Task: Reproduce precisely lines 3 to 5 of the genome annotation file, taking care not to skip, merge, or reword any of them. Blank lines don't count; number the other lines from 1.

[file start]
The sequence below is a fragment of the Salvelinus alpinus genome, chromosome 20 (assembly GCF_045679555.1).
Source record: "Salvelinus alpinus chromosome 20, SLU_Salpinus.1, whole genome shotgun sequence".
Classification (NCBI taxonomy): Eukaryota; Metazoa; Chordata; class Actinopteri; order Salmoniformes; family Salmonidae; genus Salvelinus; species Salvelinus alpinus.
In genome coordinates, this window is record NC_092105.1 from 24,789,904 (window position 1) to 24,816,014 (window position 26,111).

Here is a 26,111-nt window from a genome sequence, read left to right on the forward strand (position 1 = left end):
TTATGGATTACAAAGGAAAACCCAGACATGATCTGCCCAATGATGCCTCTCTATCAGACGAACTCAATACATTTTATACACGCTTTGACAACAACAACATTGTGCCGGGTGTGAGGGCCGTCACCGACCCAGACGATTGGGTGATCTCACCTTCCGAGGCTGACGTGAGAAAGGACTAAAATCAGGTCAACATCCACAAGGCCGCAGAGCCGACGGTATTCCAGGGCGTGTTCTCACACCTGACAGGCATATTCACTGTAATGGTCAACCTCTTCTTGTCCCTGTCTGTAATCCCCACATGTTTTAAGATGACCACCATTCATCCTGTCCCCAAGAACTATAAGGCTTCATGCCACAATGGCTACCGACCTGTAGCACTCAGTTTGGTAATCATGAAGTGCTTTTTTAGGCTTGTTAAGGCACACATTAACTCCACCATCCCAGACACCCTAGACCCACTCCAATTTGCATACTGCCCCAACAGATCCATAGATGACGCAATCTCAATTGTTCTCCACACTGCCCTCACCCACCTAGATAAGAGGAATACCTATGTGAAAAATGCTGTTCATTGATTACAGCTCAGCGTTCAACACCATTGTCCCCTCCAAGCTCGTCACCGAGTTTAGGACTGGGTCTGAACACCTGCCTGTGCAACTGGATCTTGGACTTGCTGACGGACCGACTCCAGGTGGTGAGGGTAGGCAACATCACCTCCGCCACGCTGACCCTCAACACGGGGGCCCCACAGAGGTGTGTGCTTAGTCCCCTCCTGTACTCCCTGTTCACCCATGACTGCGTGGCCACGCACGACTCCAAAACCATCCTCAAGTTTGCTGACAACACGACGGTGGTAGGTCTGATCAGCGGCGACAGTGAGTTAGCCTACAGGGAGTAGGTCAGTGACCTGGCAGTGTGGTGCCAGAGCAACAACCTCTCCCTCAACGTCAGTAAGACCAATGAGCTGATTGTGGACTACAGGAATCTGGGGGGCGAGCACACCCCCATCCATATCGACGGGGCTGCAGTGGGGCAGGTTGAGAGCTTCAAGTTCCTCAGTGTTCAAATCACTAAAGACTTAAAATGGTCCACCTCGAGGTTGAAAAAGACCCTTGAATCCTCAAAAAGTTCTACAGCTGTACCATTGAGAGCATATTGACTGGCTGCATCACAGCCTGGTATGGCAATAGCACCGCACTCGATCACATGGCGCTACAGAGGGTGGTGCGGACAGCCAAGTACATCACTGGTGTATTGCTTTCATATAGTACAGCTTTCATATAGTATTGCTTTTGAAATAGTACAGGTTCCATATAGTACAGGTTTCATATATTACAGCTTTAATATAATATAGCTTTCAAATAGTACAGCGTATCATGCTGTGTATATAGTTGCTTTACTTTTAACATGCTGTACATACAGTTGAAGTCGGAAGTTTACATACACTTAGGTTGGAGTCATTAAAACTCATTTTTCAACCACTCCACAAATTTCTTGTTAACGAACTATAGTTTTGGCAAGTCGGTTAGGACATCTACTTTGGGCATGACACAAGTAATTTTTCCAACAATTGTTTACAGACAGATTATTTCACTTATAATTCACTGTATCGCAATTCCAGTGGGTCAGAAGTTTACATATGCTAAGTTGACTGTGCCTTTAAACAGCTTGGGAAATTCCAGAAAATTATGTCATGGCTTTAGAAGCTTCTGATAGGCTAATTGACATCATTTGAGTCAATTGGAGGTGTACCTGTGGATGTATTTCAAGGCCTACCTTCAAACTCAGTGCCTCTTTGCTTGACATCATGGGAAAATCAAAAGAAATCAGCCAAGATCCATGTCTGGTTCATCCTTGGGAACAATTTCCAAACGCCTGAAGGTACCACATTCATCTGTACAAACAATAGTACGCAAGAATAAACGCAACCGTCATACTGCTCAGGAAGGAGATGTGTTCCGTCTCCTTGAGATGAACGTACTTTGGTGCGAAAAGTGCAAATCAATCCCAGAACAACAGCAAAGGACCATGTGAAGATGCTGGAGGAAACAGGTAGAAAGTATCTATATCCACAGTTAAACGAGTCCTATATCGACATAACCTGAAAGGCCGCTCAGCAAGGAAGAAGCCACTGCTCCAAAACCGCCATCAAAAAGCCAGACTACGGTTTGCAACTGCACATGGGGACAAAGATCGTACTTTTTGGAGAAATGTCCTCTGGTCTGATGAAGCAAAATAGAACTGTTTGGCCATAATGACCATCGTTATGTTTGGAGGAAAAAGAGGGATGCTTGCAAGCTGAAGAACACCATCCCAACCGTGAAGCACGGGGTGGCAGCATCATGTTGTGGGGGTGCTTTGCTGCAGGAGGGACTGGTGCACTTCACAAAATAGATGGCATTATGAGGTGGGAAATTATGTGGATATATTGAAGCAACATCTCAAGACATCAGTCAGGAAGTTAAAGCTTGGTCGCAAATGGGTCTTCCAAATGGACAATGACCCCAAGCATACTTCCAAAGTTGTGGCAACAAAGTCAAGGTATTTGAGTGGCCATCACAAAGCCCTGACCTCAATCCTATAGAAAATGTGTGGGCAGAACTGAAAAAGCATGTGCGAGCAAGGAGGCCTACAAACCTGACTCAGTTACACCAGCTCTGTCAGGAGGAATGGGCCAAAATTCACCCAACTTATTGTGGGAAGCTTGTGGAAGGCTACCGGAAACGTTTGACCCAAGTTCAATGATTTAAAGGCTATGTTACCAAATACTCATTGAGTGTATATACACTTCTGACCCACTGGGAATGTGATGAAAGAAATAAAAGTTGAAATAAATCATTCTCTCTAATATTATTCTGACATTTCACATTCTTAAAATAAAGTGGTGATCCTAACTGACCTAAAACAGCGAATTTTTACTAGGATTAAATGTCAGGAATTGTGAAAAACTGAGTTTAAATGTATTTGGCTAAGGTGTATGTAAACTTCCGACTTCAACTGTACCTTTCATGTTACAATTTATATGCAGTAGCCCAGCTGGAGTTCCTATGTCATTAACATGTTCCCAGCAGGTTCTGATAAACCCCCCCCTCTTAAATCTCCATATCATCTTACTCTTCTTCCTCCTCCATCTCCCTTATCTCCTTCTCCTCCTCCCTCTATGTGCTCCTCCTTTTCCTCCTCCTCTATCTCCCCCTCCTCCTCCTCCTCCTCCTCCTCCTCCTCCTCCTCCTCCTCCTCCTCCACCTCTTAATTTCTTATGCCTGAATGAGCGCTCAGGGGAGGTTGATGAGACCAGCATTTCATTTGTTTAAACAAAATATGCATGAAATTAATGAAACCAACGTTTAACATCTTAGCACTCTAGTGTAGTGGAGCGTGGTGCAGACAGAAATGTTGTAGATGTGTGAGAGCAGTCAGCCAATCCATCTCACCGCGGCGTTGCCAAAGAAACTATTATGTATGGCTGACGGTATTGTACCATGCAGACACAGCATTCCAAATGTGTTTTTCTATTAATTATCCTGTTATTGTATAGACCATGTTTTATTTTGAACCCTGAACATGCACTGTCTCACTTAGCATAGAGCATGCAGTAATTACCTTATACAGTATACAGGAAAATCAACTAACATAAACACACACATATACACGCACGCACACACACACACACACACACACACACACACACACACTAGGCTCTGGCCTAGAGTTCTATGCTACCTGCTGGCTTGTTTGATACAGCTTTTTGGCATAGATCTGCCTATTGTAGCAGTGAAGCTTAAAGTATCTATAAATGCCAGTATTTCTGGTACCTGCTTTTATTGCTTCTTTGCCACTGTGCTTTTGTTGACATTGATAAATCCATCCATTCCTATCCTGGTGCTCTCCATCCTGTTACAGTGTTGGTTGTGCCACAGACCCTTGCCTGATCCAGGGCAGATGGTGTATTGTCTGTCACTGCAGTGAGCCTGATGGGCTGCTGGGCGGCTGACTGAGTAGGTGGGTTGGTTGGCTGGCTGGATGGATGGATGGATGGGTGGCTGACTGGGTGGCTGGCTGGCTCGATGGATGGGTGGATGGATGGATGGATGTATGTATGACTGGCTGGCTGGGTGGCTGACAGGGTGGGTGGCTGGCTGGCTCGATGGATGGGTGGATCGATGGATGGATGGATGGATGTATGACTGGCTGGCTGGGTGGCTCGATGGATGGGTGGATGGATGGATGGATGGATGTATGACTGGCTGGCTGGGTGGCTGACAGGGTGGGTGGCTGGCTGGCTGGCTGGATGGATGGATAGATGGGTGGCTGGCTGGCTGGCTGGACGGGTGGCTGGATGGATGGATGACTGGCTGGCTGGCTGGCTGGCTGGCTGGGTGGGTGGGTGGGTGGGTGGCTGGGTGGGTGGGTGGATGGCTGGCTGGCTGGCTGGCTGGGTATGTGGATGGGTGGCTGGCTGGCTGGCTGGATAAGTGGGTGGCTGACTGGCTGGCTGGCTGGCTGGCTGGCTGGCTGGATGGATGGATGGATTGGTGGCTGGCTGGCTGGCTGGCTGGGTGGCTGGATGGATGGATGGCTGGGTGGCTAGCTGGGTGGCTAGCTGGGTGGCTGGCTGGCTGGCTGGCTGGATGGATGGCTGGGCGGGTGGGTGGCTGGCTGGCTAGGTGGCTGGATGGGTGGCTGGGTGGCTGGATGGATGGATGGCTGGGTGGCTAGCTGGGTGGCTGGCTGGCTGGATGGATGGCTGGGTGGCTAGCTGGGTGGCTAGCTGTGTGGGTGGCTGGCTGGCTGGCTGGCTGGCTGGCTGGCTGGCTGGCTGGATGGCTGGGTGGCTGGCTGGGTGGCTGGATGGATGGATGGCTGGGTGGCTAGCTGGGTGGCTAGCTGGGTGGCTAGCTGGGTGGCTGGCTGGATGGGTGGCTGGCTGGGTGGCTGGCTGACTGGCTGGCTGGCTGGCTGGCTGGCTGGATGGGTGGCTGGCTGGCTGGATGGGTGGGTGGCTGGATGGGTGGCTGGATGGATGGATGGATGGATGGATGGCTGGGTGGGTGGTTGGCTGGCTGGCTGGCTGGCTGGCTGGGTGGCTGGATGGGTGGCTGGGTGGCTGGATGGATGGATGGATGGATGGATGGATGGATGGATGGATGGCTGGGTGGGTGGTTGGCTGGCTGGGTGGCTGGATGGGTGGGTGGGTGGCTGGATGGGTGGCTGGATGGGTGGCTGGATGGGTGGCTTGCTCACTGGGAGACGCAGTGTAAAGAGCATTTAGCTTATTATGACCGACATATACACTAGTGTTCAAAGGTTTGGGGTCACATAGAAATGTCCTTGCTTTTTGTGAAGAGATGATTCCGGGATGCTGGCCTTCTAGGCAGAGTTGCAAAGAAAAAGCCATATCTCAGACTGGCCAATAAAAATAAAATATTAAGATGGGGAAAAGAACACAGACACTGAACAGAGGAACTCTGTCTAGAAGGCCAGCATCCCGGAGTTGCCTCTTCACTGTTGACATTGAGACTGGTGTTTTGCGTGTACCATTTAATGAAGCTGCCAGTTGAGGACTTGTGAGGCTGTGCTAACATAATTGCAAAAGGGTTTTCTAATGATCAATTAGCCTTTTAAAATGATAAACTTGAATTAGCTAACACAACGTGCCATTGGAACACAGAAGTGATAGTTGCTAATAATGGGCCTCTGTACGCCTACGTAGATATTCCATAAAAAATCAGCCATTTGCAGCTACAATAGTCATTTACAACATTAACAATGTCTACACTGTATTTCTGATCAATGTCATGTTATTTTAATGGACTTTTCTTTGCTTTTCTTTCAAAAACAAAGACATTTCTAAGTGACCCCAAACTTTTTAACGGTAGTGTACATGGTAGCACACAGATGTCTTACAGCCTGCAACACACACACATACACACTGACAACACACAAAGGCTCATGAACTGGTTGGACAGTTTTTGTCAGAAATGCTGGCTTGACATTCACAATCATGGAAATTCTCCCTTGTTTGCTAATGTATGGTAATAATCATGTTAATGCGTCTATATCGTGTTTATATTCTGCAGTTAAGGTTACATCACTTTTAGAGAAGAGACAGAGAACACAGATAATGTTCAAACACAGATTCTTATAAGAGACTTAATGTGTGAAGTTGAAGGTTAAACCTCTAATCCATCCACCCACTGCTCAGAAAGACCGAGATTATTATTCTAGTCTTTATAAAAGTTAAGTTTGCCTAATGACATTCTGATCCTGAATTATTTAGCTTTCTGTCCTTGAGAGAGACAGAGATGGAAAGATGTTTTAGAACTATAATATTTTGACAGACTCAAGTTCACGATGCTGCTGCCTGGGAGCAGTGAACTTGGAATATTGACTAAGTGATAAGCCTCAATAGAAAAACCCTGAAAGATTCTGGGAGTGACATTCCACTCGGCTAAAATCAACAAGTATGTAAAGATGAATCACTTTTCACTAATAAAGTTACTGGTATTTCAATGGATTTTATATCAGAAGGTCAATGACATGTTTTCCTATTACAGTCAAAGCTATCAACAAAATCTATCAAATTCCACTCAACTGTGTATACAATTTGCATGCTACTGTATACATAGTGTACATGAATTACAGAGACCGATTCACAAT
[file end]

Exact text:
Classification (NCBI taxonomy): Eukaryota; Metazoa; Chordata; class Actinopteri; order Salmoniformes; family Salmonidae; genus Salvelinus; species Salvelinus alpinus.
In genome coordinates, this window is record NC_092105.1 from 24,789,904 (window position 1) to 24,816,014 (window position 26,111).

Here is a 26,111-nt window from a genome sequence, read left to right on the forward strand (position 1 = left end):